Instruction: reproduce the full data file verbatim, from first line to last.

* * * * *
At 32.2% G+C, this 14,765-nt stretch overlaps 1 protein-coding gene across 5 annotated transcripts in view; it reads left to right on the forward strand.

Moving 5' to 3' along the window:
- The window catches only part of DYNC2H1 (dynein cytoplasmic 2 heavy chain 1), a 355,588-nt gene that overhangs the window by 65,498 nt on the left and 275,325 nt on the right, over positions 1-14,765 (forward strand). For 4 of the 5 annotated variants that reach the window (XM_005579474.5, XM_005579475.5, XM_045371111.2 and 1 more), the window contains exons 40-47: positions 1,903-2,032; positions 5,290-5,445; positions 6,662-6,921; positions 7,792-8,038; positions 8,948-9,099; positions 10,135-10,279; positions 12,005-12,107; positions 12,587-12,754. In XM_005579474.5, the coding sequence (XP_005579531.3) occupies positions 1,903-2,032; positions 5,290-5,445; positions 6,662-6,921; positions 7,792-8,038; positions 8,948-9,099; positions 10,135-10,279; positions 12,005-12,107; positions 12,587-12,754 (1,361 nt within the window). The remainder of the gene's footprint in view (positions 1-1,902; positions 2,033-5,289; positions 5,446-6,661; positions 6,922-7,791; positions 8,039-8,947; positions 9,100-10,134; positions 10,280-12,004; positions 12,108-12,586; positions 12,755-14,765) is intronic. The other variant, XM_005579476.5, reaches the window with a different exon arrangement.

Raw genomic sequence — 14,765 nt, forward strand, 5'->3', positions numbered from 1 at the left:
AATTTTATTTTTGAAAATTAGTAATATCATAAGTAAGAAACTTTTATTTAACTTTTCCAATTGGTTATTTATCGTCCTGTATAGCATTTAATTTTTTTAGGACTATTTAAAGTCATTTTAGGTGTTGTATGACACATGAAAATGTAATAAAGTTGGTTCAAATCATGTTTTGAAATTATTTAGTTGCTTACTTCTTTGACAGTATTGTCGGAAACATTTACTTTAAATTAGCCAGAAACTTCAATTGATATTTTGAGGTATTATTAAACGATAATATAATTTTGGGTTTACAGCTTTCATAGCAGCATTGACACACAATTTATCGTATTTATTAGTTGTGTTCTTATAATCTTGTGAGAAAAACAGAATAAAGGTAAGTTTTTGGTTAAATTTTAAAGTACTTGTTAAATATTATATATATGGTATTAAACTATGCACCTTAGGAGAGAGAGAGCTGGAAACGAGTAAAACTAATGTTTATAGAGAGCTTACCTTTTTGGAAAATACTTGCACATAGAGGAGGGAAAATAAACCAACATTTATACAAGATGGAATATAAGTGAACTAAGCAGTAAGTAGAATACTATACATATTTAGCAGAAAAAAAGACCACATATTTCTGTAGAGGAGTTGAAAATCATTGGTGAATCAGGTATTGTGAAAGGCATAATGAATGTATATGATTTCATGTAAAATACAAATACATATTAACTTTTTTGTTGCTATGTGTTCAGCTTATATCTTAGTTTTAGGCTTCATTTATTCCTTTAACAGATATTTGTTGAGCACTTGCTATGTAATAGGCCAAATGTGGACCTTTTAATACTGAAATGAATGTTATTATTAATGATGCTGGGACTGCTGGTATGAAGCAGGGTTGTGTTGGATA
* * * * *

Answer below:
At 32.2% G+C, this 14,765-nt stretch overlaps 1 protein-coding gene across 5 annotated transcripts in view; it reads left to right on the forward strand.

Moving 5' to 3' along the window:
- The window catches only part of DYNC2H1 (dynein cytoplasmic 2 heavy chain 1), a 355,588-nt gene that overhangs the window by 65,498 nt on the left and 275,325 nt on the right, over positions 1-14,765 (forward strand). For 4 of the 5 annotated variants that reach the window (XM_005579474.5, XM_005579475.5, XM_045371111.2 and 1 more), the window contains exons 40-47: positions 1,903-2,032; positions 5,290-5,445; positions 6,662-6,921; positions 7,792-8,038; positions 8,948-9,099; positions 10,135-10,279; positions 12,005-12,107; positions 12,587-12,754. In XM_005579474.5, the coding sequence (XP_005579531.3) occupies positions 1,903-2,032; positions 5,290-5,445; positions 6,662-6,921; positions 7,792-8,038; positions 8,948-9,099; positions 10,135-10,279; positions 12,005-12,107; positions 12,587-12,754 (1,361 nt within the window). The remainder of the gene's footprint in view (positions 1-1,902; positions 2,033-5,289; positions 5,446-6,661; positions 6,922-7,791; positions 8,039-8,947; positions 9,100-10,134; positions 10,280-12,004; positions 12,108-12,586; positions 12,755-14,765) is intronic. The other variant, XM_005579476.5, reaches the window with a different exon arrangement.

Raw genomic sequence — 14,765 nt, forward strand, 5'->3', positions numbered from 1 at the left:
AATTTTATTTTTGAAAATTAGTAATATCATAAGTAAGAAACTTTTATTTAACTTTTCCAATTGGTTATTTATCGTCCTGTATAGCATTTAATTTTTTTAGGACTATTTAAAGTCATTTTAGGTGTTGTATGACACATGAAAATGTAATAAAGTTGGTTCAAATCATGTTTTGAAATTATTTAGTTGCTTACTTCTTTGACAGTATTGTCGGAAACATTTACTTTAAATTAGCCAGAAACTTCAATTGATATTTTGAGGTATTATTAAACGATAATATAATTTTGGGTTTACAGCTTTCATAGCAGCATTGACACACAATTTATCGTATTTATTAGTTGTGTTCTTATAATCTTGTGAGAAAAACAGAATAAAGGTAAGTTTTTGGTTAAATTTTAAAGTACTTGTTAAATATTATATATATGGTATTAAACTATGCACCTTAGGAGAGAGAGAGCTGGAAACGAGTAAAACTAATGTTTATAGAGAGCTTACCTTTTTGGAAAATACTTGCACATAGAGGAGGGAAAATAAACCAACATTTATACAAGATGGAATATAAGTGAACTAAGCAGTAAGTAGAATACTATACATATTTAGCAGAAAAAAAGACCACATATTTCTGTAGAGGAGTTGAAAATCATTGGTGAATCAGGTATTGTGAAAGGCATAATGAATGTATATGATTTCATGTAAAATACAAATACATATTAACTTTTTTGTTGCTATGTGTTCAGCTTATATCTTAGTTTTAGGCTTCATTTATTCCTTTAACAGATATTTGTTGAGCACTTGCTATGTAATAGGCCAAATGTGGACCTTTTAATACTGAAATGAATGTTATTATTAATGATGCTGGGACTGCTGGTATGAAGCAGGGTTGTGTTGGATA